A deadly and pervasive disease affects hundreds of millions of people worldwide and the Senegal basin is the site of the biggest outbreak that the world has ever seen.
Schistosomiasis, also known as snail fever or bilharzia , is a water-borne parasite that once inside the body stunts physical and intellectual growth, particularly in children.
Alassane Ndiaye, a Lifelines' "Health Hero", is a man on a mission. His motorbike takes him around villages in the Senegal basin where he works tirelessly in the battle against schistosomiasis in the community and surrounding waters.
I’ve seen under a microscope what the disease does. Whoever knows about it must inform people about its dangers. Whenever I am given pills for the people, I’ll stay up all night. I will not go to bed until I have treated them all.
The outbreak started 30 years ago when a dam was built across the Senegal River at the point where it drains into the sea. Up to 90 percent of the population in the river basin was infected and no one understood why -- until a development specialist linked the explosion of schistosomiasis to the extinction of river prawns in the river system caused by the dam.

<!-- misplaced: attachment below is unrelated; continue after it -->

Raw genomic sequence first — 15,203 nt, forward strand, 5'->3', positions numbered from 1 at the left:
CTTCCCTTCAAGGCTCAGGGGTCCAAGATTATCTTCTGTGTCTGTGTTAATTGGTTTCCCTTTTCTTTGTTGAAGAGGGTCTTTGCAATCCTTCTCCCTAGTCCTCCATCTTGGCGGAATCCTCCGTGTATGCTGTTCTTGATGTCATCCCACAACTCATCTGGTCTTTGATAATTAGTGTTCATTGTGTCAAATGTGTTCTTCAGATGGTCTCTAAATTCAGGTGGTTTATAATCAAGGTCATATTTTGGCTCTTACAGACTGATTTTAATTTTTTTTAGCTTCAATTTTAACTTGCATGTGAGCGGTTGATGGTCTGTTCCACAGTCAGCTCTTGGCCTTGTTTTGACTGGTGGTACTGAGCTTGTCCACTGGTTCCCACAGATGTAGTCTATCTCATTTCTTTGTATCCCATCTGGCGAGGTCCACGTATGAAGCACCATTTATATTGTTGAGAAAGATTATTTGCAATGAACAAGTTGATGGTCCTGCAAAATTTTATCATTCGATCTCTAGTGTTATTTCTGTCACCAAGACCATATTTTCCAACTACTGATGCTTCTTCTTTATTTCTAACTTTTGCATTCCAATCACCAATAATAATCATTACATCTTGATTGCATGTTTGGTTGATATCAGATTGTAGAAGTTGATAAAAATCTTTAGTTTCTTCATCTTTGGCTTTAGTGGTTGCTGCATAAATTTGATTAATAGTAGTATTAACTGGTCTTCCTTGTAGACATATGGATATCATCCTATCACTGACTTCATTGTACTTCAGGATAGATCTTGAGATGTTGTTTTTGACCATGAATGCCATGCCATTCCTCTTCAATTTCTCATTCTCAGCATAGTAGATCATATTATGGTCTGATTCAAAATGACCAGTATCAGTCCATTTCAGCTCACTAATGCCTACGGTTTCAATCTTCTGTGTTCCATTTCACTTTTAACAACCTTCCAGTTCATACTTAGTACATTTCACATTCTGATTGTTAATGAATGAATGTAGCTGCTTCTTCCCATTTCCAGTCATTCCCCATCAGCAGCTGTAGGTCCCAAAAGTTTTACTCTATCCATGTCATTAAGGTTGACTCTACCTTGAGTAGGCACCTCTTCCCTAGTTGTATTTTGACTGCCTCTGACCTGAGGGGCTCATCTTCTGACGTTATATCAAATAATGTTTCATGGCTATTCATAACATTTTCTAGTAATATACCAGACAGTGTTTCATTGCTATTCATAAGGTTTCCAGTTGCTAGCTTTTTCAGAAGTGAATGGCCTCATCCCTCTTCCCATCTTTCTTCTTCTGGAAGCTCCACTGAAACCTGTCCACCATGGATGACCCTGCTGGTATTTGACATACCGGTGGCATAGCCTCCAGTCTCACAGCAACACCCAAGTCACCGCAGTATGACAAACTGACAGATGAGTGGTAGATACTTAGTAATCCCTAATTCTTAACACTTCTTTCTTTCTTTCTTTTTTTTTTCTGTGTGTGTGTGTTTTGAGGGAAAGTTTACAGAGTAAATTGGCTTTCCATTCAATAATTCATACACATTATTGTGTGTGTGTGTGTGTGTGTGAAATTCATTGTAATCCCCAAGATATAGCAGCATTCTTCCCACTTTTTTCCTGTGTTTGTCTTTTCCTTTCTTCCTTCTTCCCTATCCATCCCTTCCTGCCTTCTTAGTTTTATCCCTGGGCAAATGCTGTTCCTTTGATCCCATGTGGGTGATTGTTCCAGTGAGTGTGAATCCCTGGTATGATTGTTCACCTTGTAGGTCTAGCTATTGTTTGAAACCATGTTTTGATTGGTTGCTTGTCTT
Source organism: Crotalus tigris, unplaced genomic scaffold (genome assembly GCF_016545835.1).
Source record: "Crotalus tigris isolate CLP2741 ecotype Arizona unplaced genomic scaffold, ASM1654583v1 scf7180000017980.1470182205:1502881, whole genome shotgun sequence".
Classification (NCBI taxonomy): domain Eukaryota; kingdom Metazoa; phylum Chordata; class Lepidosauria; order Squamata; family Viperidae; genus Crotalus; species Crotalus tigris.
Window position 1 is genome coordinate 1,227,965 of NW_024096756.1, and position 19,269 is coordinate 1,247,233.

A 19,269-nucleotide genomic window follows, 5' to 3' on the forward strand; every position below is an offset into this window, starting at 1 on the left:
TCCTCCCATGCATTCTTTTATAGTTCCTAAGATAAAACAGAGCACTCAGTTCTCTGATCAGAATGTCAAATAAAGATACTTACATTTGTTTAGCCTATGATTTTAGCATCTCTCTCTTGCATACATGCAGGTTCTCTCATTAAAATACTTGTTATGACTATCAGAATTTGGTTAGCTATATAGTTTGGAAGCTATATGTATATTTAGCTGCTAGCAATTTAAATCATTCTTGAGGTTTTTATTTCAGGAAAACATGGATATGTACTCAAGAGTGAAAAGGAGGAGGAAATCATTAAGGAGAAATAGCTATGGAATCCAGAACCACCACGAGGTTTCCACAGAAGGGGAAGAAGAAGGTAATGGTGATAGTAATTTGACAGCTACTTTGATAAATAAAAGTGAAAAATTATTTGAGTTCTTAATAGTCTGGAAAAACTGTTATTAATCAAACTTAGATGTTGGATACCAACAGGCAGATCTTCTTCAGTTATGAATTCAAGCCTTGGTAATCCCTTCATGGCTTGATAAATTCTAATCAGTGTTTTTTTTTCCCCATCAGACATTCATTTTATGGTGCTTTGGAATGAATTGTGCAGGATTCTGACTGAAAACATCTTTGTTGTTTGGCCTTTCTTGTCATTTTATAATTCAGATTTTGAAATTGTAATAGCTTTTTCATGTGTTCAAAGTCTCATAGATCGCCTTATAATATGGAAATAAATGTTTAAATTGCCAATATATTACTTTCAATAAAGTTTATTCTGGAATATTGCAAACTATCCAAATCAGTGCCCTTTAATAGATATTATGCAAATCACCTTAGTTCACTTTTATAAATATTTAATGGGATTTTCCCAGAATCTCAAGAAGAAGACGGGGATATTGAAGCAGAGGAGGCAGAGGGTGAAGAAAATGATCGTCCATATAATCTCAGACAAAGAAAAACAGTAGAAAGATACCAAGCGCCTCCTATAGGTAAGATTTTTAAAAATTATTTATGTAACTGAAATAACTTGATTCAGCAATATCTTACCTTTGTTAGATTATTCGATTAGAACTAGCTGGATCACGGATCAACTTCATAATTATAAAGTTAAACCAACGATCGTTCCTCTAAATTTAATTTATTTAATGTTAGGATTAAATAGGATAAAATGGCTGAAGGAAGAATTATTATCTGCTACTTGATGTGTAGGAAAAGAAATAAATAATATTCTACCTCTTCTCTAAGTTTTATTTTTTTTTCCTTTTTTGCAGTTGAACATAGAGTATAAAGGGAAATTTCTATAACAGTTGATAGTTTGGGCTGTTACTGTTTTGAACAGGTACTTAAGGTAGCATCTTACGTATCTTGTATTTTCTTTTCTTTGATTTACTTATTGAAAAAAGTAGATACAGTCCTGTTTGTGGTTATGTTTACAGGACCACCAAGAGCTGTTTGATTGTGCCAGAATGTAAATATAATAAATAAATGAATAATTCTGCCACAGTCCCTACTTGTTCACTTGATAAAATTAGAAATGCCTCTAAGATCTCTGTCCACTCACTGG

River prawns prey on the snails that carry the schistosomiasis parasite. Without prawns, the snail population increased, and so did the risk of schisto infection for everyone who entered the river.
Now Alassane works with project leader Elizabeth Huttinger on a novel experiment to reintroduce prawns into the river system and interrupt the cycle of the "schisto" disease that leads to poverty.
Will this unique and innovative solution be enough to free these communities from the burden of schistosomiasis?
Lifelines: The Quest for Global Health profiles the extraordinary work of global health workers in their quest to rid the world of the deadly, neglected diseases and conditions that keep millions of people in poverty.
Lifelines: The Quest for Global Health can be seen each week at the following times GMT: Thursday: 2000; Friday: 1200; Saturday: 0100; Sunday: 0600; Monday: 2000; Tuesday: 1200; Wednesday 0100
Source: Al Jazeera